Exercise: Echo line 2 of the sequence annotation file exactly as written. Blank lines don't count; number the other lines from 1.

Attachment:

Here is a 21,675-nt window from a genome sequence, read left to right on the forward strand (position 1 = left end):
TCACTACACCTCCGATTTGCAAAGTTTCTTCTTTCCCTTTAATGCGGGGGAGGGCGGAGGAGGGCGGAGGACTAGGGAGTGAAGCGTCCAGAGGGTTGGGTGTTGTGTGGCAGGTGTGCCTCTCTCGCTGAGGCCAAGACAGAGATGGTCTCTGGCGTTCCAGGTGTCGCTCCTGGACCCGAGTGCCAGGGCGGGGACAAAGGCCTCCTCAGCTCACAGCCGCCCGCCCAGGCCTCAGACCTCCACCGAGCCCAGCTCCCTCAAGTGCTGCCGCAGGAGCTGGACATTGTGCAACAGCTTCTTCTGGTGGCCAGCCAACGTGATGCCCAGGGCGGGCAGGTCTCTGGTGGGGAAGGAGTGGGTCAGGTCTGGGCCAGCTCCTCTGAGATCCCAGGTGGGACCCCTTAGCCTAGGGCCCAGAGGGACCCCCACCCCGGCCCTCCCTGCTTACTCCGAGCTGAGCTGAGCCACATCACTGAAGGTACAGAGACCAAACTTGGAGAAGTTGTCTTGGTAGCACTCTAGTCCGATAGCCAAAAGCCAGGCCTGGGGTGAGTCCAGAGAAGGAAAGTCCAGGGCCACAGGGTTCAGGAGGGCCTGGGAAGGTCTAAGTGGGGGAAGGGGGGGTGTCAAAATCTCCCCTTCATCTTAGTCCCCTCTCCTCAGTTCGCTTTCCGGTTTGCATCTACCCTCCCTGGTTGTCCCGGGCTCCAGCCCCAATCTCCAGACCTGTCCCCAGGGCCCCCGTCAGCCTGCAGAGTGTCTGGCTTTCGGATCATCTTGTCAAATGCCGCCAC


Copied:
TCACTACACCTCCGATTTGCAAAGTTTCTTCTTTCCCTTTAATGCGGGGGAGGGCGGAGGAGGGCGGAGGACTAGGGAGTGAAGCGTCCAGAGGGTTGGGTGTTGTGTGGCAGGTGTGCCTCTCTCGCTGAGGCCAAGACAGAGATGGTCTCTGGCGTTCCAGGTGTCGCTCCTGGACCCGAGTGCCAGGGCGGGGACAAAGGCCTCCTCAGCTCACAGCCGCCCGCCCAGGCCTCAGACCTCCACCGAGCCCAGCTCCCTCAAGTGCTGCCGCAGGAGCTGGACATTGTGCAACAGCTTCTTCTGGTGGCCAGCCAACGTGATGCCCAGGGCGGGCAGGTCTCTGGTGGGGAAGGAGTGGGTCAGGTCTGGGCCAGCTCCTCTGAGATCCCAGGTGGGACCCCTTAGCCTAGGGCCCAGAGGGACCCCCACCCCGGCCCTCCCTGCTTACTCCGAGCTGAGCTGAGCCACATCACTGAAGGTACAGAGACCAAACTTGGAGAAGTTGTCTTGGTAGCACTCTAGTCCGATAGCCAAAAGCCAGGCCTGGGGTGAGTCCAGAGAAGGAAAGTCCAGGGCCACAGGGTTCAGGAGGGCCTGGGAAGGTCTAAGTGGGGGAAGGGGGGGTGTCAAAATCTCCCCTTCATCTTAGTCCCCTCTCCTCAGTTCGCTTTCCGGTTTGCATCTACCCTCCCTGGTTGTCCCGGGCTCCAGCCCCAATCTCCAGACCTGTCCCCAGGGCCCCCGTCAGCCTGCAGAGTGTCTGGCTTTCGGATCATCTTGTCAAATGCCGCCAC